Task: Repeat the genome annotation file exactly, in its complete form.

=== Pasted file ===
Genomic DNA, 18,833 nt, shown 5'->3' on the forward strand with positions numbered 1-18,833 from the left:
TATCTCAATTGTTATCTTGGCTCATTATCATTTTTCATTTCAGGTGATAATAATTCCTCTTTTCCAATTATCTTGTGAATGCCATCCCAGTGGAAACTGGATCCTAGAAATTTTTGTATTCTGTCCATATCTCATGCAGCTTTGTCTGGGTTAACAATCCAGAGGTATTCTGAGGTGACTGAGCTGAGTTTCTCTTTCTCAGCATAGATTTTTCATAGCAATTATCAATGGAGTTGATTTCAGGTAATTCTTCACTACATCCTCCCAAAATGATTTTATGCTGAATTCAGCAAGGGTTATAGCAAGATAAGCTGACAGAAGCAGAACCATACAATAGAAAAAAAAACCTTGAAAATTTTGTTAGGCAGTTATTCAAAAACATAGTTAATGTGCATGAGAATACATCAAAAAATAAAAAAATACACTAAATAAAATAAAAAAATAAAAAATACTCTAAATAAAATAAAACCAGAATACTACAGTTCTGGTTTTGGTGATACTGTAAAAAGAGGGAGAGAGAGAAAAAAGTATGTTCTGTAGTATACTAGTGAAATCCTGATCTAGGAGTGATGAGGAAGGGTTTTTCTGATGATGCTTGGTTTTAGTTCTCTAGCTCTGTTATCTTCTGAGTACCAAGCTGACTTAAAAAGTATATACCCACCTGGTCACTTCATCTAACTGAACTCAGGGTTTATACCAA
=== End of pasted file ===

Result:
Genomic DNA, 18,833 nt, shown 5'->3' on the forward strand with positions numbered 1-18,833 from the left:
TATCTCAATTGTTATCTTGGCTCATTATCATTTTTCATTTCAGGTGATAATAATTCCTCTTTTCCAATTATCTTGTGAATGCCATCCCAGTGGAAACTGGATCCTAGAAATTTTTGTATTCTGTCCATATCTCATGCAGCTTTGTCTGGGTTAACAATCCAGAGGTATTCTGAGGTGACTGAGCTGAGTTTCTCTTTCTCAGCATAGATTTTTCATAGCAATTATCAATGGAGTTGATTTCAGGTAATTCTTCACTACATCCTCCCAAAATGATTTTATGCTGAATTCAGCAAGGGTTATAGCAAGATAAGCTGACAGAAGCAGAACCATACAATAGAAAAAAAAACCTTGAAAATTTTGTTAGGCAGTTATTCAAAAACATAGTTAATGTGCATGAGAATACATCAAAAAATAAAAAAATACACTAAATAAAATAAAAAAATAAAAAATACTCTAAATAAAATAAAACCAGAATACTACAGTTCTGGTTTTGGTGATACTGTAAAAAGAGGGAGAGAGAGAAAAAAGTATGTTCTGTAGTATACTAGTGAAATCCTGATCTAGGAGTGATGAGGAAGGGTTTTTCTGATGATGCTTGGTTTTAGTTCTCTAGCTCTGTTATCTTCTGAGTACCAAGCTGACTTAAAAAGTATATACCCACCTGGTCACTTCATCTAACTGAACTCAGGGTTTATACCAA